Network Rail chief received £50,000 bonus despite poor late train record

Six figure salary commanded by taxpayer-funded rail company rises further, as does train lateness

Shafi Musaddique
Thursday 20 July 2017 13:17
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Network Rail chief Mark Carne (left) meets an apprentice. He is set for a salary increase and five figure bonus
Network Rail chief Mark Carne (left) meets an apprentice. He is set for a salary increase and five figure bonus

Network Rail’s chief executive is set to take home a bumper bonus this year, despite the company’s poor punctuality record over the past twelve months.

Mark Carne is in line for a £50,000 bonus, on top of commanding a £683,000 salary between 2016/17, up by £8,000 compared to last year, according to the company’s annual report. This is despite the taxpayer-funded company admitting it must up its game in response to an increasing amount of dissatisfaction from commuters.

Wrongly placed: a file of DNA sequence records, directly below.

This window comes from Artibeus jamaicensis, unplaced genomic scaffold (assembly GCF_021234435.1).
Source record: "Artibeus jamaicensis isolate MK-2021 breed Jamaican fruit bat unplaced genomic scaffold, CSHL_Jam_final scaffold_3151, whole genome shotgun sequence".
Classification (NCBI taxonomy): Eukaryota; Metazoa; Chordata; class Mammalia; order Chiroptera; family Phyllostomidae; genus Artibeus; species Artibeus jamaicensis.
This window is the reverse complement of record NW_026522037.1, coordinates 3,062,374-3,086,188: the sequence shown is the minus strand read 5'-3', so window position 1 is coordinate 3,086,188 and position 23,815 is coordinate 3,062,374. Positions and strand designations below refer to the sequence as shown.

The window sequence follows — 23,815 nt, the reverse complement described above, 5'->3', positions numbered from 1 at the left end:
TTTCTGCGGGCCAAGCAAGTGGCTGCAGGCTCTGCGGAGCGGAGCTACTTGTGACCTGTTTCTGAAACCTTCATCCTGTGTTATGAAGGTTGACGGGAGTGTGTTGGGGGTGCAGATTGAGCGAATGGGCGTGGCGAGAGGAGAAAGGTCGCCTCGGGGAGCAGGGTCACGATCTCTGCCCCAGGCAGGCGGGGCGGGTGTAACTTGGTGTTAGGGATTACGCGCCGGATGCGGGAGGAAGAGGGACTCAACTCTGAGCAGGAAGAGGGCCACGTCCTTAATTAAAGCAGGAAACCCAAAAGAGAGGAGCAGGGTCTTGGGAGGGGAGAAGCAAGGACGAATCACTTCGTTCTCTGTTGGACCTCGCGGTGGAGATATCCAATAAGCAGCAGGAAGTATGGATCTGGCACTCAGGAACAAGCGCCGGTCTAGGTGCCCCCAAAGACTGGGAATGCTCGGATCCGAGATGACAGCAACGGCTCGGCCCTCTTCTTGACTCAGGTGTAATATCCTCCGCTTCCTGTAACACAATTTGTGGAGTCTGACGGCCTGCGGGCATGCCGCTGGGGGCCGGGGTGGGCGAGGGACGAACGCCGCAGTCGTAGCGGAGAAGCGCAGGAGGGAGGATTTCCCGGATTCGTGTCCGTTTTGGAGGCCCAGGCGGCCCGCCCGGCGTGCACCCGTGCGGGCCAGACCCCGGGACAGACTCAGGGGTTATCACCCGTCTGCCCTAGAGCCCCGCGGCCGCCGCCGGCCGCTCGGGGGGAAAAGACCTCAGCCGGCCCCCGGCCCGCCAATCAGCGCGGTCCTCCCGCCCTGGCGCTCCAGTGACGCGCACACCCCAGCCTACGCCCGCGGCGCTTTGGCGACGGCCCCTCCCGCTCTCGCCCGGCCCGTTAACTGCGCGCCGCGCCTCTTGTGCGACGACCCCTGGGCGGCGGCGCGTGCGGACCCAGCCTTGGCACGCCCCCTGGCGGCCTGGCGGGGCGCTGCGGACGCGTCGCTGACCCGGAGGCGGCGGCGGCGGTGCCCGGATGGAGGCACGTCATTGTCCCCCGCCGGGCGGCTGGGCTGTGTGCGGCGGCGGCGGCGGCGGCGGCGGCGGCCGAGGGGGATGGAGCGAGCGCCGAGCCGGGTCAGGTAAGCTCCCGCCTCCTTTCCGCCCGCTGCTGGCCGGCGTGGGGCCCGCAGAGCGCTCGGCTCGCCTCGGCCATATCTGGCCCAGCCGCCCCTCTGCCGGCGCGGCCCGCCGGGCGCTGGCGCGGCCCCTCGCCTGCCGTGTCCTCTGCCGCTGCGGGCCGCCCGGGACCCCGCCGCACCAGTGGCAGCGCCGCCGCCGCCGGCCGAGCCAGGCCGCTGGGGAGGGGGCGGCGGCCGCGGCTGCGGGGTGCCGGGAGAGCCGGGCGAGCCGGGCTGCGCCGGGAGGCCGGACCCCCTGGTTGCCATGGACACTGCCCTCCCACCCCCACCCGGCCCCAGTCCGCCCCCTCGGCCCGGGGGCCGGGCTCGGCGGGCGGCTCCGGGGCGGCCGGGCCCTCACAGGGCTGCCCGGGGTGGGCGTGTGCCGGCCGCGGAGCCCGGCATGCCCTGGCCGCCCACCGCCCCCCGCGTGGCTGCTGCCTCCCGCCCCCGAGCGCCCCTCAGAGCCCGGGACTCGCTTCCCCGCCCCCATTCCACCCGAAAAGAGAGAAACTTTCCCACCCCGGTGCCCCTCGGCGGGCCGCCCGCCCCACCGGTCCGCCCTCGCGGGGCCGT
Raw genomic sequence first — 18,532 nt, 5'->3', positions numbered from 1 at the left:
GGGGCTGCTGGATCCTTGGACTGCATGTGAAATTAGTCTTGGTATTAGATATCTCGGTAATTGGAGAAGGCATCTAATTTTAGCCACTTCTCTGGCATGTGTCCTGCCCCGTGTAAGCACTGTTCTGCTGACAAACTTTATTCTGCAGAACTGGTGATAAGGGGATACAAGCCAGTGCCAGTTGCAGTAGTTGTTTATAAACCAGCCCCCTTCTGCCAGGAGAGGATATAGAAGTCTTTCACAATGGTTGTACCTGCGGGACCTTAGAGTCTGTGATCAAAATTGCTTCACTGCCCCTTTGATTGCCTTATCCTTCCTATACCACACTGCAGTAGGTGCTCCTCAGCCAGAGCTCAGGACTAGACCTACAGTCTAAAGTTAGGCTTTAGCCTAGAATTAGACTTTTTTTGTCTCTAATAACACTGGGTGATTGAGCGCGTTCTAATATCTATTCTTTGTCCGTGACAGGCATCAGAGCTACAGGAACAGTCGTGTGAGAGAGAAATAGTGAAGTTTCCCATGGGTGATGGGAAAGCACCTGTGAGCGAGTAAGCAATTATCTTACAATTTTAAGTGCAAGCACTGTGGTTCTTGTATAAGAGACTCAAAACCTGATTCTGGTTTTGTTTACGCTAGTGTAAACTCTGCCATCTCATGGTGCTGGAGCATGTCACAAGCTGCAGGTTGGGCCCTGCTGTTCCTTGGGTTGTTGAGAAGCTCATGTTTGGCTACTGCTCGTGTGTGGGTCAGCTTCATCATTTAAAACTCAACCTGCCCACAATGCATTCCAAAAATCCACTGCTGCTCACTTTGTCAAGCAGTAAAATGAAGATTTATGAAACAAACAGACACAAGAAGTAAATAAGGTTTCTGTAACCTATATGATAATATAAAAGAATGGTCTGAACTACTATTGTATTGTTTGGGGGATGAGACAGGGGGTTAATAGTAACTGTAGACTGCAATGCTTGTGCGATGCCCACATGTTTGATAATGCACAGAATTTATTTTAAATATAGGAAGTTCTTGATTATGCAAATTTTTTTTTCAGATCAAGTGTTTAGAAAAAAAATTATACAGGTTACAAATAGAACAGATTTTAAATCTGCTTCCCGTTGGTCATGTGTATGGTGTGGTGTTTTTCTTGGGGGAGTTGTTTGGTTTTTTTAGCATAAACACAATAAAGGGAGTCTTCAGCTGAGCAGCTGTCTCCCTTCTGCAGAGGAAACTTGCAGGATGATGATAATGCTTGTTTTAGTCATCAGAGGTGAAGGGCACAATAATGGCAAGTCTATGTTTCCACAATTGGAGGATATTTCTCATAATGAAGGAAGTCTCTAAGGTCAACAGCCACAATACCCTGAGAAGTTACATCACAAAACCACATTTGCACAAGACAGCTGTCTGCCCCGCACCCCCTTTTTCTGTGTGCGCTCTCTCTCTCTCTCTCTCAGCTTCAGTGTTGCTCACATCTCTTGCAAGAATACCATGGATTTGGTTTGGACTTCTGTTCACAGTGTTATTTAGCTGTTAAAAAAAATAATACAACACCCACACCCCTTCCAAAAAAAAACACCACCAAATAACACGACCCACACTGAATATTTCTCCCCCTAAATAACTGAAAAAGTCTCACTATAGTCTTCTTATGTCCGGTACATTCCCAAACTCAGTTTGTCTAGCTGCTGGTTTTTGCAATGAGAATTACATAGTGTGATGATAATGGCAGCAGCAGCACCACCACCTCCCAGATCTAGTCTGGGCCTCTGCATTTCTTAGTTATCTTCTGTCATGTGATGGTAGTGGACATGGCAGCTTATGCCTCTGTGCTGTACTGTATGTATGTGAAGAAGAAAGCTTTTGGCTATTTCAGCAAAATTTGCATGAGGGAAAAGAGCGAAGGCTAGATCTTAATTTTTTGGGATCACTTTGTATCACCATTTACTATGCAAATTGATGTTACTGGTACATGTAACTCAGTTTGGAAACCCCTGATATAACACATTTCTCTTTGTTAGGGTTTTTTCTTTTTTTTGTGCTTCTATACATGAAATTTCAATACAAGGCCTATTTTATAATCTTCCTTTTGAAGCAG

Chief finance officer Jeremy Westlake received a total pay package of £425,000, which includes a £26,000 bonus.

Both pre-tax profit and revenue rose in the year to the end of March compared to the same period a year earlier, despite the company spending £3.9bn on railway improvements, according to a report commissioned by the Office of Rail Regulation.

Plans to strip Network Rail of its complete control of England’s railway tracks have been outlined by the Government and could see rail companies such as Virgin and Southern take ownership of maintenance work.

2016 saw the worst level of punctuality in a decade, with more than one in every 10 trains failing to arrive on time. The Office of Rail and Road regulator suggests factors behind National Rail’s poor performance last year ranged from a shortage of staff to signal failures and vandalism.

Earlier this week, Rail Delivery Group, the industry trade body, announced that it would start publishing average punctuality statistics for trains across the country to the minute, as opposed to the current information, which is skewed to within 5 or 10 minutes so that trains that are late but within that window can no longer be classed as on time.

From April 2019, to be counted as on time, trains must be punctual throughout their whole journey.

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